Getting older is inevitable – but you don’t have to feel older, or act older. Today’s baby boomers are likely to live 15 years longer than their parents’ generation. So how to make the most of those golden years? Starting today, the Daily Express’s definitive three-part anti-ageing guide has all the expert advice you need on physical and mental workouts, plus nutrition and lifestyle tweaks to help you keep body and brain in optimum condition. Part One is all about exercise, and how to get it right at any age.
The research is undeniable: the key to ageing well and healthily is exercise.
But the message just isn’t getting through.
According to the British Heart Foundation, working-age adults in the UK spend 9.5 hours each day sitting down.
By 65, this has increased to 10 hours a day.
So why not make today the day you stop or slow down, the clock?
“Exercise doesn’t reverse ageing,” says Stephen Harridge, the professor of Human and Applied Physiology at King’s College London.
“What is does is allow you to age well, and not before your time. The body is designed to be active. When it’s not, problems start.
“Being inactive accelerates ageing. On the other hand, exercise benefits pretty much every part of the body – muscles, heart, lungs, immune system and cognitive function.
“We have studied people who have exercised for most of their lives and discovered that they have much better physical function than people of a similar age who don’t do any exercise.
“Mental health and cognitive function are better in people who are physically active too,” says Professor Harridge.
And don’t forget about the social benefits.
“This can be especially important as you get older,” he adds. “You can form new friendships through exercise classes and walking clubs, which helps combat loneliness.”
And it’s never too late to start.
“You can improve your fitness no matter how old you are,” he says.
30S – CARDIO
Regular cardio sessions – brisk walking, swimming, high-intensity interval training (HIIT), running or cycling – will help you lose weight and stay in shape.
It is important to find exercise that fits into your lifestyle, one that you enjoy and will stick to.
So HIIT and bodyweight training are ideal as they can be done anytime, anywhere and with no equipment.
Bodyweight exercises such as planks, burpees and squat jumps help to build lean muscle and boost bone density.
Cardio provides a cognitive boost too, encouraging the production of new brain cells.
40S – RUNNING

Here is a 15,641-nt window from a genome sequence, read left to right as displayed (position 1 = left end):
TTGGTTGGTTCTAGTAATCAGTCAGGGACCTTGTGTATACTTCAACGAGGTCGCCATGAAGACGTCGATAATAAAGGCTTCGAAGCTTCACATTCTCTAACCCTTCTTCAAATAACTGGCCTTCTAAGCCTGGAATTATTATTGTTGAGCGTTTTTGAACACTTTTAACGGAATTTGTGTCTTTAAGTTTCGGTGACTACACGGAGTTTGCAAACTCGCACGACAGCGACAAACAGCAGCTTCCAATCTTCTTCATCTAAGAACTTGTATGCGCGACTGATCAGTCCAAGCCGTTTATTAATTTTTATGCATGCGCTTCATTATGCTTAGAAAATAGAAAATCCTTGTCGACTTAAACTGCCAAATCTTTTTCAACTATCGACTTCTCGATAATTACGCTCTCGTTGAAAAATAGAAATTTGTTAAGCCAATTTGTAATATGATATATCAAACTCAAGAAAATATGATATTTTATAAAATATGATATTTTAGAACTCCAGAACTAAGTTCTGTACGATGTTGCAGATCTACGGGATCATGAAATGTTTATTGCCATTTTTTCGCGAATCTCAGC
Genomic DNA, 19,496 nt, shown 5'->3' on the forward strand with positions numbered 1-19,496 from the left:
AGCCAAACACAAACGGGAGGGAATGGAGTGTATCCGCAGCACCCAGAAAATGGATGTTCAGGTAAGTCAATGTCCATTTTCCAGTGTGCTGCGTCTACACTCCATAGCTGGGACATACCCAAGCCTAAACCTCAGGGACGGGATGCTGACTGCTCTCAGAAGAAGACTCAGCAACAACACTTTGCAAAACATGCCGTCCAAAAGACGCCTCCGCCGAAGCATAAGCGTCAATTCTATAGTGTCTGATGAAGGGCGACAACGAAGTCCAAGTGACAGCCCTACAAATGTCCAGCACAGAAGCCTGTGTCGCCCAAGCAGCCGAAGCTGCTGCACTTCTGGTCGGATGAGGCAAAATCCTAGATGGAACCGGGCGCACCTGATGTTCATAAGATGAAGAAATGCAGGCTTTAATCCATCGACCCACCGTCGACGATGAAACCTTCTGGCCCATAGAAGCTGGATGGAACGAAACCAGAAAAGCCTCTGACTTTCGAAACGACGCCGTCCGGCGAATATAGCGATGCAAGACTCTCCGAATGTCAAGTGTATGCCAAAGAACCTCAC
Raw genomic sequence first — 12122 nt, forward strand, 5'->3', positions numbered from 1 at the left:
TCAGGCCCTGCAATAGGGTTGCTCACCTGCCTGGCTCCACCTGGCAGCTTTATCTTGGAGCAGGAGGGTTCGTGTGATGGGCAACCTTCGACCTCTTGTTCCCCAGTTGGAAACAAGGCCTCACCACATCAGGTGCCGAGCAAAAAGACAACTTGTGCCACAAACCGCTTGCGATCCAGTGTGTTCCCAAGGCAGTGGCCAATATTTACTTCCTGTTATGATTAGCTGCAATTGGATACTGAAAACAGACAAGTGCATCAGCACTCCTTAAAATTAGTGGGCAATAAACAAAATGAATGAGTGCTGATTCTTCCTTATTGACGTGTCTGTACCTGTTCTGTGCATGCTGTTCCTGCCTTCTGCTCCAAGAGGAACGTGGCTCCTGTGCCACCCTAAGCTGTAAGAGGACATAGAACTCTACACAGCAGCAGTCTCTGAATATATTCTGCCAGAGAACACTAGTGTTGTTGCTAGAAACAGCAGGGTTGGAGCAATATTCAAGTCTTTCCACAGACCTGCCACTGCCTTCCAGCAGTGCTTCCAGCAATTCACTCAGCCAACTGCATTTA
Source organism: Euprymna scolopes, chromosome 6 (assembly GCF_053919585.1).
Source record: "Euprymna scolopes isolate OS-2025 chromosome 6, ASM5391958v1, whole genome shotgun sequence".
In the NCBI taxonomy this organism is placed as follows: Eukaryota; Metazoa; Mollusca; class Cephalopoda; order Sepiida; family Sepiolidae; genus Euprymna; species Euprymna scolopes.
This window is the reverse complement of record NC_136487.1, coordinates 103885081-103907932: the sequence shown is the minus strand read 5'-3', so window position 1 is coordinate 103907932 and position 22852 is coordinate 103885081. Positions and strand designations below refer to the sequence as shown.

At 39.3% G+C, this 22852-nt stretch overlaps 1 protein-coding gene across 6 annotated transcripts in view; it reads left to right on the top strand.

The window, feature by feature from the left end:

For women, exercise in their 40s is vital.
This is the decade when most women go into perimenopause, meaning oestrogen levels decline and your body starts storing fat around your middle.
For men and women, aerobic exercise can help combat cardiovascular disease.
Try weight-bearing activities such as running or jogging to ensure muscle mass grows along with your fitness levels.
At this age, it is also a good idea to start preserving strength through regular resistance and bodyweight training.
If you like to work out with friends, join a fitness class such as circuits or body pump.
You’ll be under the watchful eye of a trainer, which can help to prevent injury.
50S – CYCLING
According to a study from the British Journal of Sports Medicine, thinking and memory skills are most improved in people over 50 when they do moderate aerobic and resistance exercise on a regular basis.
If you’re new to exercise at this age, start slowly to protect your joints, and try cycling or exercising on the cross trainer in your gym as both are low impact exercises.
Research also found a five percent improvement in cardio-respiratory fitness from regular cycling led to an improvement of up to 15 percent in mental tests.
There’s also evidence to show cycling regularly can improve memory and problem-solving skills by up to 20 percent.
60S – SWIMMING
It’s never too late to take up fitness but in your 60s stick to low-impact exercises, especially if you are new to working out.
Swimming is a great place to start.
As well as burning calories, it uses all the big muscle groups, but the pool’s weightless environment is gentle on your joints.
Research has also found that immersing yourself in water increases blood flow to the brain, resulting in better cognitive function.
As you age, your body becomes less flexible, so try yoga and pilates.
Weight-bearing yoga postures can increase bone density and build muscle as well as improving balance.
Recent research also shows that regular yoga practice can help to reduce joint pain and improve flexibility, as well as reducing inflammation.
70S – WALKING
When you reach your 70s there are many great reasons to exercise including keeping your body looking and feeling younger.
As you get older your sense of balance and reaction times can slow, so keep this in mind when choosing what to do.
Be careful when cycling outdoors or jogging if your balance is bad, as this could result in an injury.
Instead, include a social element in your exercise routine, such as walking with friends.
Aqua aerobics classes are also another example of a fun group activity that will provide a good workout while not putting too much pressure on your joints.
80S AND BEYOND – DANCING
Exercising in your 80s is a great way to preserve independence and will help you stay active.
Activities such as ballroom dancing will keep you nimble and moving, without putting too much strain on the joints. It can be a relaxing form of exercise and it is low impact compared to other dance types.
Ballroom dancing could also help to preserve your memory, by challenging your brain to remember the steps and movements.
It’s also something fun you can do with your partner or a friend.
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